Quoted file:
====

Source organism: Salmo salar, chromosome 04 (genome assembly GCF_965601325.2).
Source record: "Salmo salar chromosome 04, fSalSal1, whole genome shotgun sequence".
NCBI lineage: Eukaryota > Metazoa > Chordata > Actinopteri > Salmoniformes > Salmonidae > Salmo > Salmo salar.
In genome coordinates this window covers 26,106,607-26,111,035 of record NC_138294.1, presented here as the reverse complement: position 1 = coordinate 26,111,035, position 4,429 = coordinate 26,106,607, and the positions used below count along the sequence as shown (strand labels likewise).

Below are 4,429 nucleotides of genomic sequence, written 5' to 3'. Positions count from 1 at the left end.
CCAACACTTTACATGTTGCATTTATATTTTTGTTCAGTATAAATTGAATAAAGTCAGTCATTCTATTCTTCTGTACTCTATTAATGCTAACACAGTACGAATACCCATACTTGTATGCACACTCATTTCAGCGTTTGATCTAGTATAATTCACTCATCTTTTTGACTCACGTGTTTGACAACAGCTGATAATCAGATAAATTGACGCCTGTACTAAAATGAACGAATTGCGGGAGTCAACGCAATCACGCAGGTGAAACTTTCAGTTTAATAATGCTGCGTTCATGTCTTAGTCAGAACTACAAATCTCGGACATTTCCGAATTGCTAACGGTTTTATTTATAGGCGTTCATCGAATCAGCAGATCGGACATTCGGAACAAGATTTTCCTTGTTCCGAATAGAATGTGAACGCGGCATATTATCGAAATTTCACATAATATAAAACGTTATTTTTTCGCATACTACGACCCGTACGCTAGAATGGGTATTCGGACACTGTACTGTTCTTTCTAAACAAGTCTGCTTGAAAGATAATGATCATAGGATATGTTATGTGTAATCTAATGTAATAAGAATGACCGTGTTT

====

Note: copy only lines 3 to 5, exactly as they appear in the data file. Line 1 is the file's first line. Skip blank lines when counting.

NCBI lineage: Eukaryota > Metazoa > Chordata > Actinopteri > Salmoniformes > Salmonidae > Salmo > Salmo salar.
In genome coordinates this window covers 26,106,607-26,111,035 of record NC_138294.1, presented here as the reverse complement: position 1 = coordinate 26,111,035, position 4,429 = coordinate 26,106,607, and the positions used below count along the sequence as shown (strand labels likewise).

Below are 4,429 nucleotides of genomic sequence, written 5' to 3'. Positions count from 1 at the left end.